Thursday, January 17, 2013

Mosses

Today's Guardian Country Diary focuses on mosses, which continue to grow in winter - even when most of the other vegetation in the countryside is dormant. This is really their season, when there's plenty of water, little shading from taller plants or woodland leaf canopies and when - on milder days - they can make rapid growth. 

With little else in the plant world to explore at the moment, this is a good time to appreciate these durable little plants which were amongst the first to colonise the land surface and have survived as a group for half a billion years.

These are a few species from my neck of the woods....


































Thuidium tamariscinum (Common Tamarisk Moss), growing in woodland



































Plagiomnium undulatum (Hart's tongue Thyme-moss), another woodland species


Homalothecium sericeum, Silky Wall Feather moss, common on shaded tops of dry stone walls 


Fissidens bryoides, Lesser Pocket-moss, often found on clay soils on ditch banks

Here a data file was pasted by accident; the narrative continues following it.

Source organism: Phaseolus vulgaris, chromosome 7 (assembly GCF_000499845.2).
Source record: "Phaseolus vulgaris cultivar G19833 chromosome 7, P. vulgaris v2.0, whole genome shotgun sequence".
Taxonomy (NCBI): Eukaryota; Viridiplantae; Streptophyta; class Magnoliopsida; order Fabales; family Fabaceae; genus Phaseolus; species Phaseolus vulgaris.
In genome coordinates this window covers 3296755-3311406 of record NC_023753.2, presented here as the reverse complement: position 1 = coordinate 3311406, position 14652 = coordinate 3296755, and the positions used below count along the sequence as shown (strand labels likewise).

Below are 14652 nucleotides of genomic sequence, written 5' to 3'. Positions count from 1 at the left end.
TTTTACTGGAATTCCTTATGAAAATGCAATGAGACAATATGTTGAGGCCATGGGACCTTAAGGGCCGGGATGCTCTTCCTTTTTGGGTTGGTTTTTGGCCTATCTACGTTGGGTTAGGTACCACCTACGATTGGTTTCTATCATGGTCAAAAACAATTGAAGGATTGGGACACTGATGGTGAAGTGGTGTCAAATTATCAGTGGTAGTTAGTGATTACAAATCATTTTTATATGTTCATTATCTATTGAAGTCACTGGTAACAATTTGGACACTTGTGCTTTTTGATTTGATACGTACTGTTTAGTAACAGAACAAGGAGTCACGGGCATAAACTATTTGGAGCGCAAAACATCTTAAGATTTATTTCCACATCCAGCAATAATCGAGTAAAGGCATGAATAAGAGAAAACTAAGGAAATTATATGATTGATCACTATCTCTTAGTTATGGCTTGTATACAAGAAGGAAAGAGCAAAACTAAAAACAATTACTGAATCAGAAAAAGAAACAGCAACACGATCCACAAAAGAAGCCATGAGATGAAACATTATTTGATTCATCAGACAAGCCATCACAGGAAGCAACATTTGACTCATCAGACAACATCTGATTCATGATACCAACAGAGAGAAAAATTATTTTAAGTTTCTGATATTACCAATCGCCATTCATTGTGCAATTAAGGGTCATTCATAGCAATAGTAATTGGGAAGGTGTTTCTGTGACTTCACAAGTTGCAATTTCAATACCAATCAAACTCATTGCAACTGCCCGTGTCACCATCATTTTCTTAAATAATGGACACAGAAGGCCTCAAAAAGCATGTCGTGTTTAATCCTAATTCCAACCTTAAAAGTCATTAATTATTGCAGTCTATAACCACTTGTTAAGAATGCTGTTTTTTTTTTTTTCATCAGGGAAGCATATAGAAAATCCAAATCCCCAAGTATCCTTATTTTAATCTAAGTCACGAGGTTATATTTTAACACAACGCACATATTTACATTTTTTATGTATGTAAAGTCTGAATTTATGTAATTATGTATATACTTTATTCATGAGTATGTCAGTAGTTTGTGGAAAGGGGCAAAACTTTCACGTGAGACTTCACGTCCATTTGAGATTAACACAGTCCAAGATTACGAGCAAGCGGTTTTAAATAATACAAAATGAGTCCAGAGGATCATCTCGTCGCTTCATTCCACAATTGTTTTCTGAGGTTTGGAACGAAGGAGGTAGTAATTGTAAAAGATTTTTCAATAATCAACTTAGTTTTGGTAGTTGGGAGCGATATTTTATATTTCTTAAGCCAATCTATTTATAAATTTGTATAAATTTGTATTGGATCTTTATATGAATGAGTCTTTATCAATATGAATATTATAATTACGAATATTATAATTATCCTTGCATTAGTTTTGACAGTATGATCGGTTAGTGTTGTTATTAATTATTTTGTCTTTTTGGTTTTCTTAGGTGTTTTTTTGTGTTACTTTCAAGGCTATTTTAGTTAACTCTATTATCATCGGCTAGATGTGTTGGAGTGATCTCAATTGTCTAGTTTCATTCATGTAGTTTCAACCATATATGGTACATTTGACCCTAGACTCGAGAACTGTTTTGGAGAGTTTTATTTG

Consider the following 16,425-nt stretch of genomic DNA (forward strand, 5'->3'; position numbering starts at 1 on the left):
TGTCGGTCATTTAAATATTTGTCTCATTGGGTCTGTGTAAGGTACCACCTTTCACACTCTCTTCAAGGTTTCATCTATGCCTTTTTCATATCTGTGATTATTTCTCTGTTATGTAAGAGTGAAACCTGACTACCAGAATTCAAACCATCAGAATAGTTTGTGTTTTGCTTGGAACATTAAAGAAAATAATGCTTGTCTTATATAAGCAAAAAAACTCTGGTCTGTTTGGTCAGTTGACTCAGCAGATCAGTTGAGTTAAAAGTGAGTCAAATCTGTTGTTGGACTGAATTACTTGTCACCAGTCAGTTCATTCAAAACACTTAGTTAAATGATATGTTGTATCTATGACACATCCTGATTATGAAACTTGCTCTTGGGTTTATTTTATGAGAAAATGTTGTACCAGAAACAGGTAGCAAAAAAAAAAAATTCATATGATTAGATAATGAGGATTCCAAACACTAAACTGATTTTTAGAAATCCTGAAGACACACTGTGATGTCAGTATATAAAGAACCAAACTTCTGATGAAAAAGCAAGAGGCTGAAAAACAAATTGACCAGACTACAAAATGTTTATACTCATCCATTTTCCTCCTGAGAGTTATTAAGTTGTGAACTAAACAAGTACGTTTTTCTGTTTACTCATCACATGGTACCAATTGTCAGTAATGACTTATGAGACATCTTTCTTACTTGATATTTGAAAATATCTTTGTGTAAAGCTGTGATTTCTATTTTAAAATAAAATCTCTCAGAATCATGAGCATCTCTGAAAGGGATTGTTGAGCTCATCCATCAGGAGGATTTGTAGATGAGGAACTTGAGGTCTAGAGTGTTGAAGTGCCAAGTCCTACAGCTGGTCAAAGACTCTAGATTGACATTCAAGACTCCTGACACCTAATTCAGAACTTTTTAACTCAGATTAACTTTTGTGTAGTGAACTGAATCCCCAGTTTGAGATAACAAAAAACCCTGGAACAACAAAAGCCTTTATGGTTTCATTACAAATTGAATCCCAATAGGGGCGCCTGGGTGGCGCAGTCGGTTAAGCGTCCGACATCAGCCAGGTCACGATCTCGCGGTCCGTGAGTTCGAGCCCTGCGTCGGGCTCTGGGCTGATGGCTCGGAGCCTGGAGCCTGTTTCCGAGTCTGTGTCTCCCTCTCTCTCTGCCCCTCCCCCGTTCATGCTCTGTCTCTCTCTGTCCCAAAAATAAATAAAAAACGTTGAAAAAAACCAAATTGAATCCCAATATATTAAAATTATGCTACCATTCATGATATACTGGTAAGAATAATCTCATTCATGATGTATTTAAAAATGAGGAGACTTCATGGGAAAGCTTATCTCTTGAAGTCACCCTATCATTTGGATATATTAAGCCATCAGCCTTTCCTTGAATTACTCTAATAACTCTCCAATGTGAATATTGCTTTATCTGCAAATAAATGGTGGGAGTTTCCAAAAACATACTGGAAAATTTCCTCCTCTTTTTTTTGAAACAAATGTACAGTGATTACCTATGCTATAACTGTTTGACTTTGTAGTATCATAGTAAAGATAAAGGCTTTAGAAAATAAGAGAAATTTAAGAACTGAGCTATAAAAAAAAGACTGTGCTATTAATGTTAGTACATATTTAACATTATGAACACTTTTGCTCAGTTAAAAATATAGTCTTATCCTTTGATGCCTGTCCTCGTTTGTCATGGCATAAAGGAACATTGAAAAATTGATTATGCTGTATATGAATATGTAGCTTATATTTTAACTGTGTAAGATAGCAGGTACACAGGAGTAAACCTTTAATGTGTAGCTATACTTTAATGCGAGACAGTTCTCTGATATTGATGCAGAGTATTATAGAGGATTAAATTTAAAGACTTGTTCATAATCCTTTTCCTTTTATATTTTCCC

Rhytidiadelphus triquetrus, Big Shaggy-moss, on a woodland edge


Hypnum cupressiforme,Cypress-leaved Plait-moss, with spore capsules, often on tree branches and rotting logs


Hypnum cupressiforme,Cypress-leaved Plait-moss - the leaves are curved inwards so the shoots look as though they're plaited.



Plagiomnium affine, Many-fruited Thyme-moss, has unusually large leaves. Growing here on the shady banks of an beck running through Hamsterley Forest.


Polytrichum commune,Common Haircap, growing in a wet hollow on open moorland.



Rhytidiadelphus squarrosus, Springy-turf moss, often in poorly drained grassland



Pseudoscleropodium purum, Neat Feather-moss, grows in grassland and has stout shoots that look as though they've been inflated.



Sphagnum sp., Bog moss, which forms peat bogs



Syntrichia ruralis subsp. ruraliformis, Sand-hill Screw-moss, forms extensive mats on the surface of sand dunes between Warkworth and Alnmouth on the Northumberland coast.

The Mosses and Liverworts of Britain and Ireland: a Field Guide, published by the British Bryological Society  is an excellent guide to identifying our moss flora.

For more mosses, click here

No comments:

Post a Comment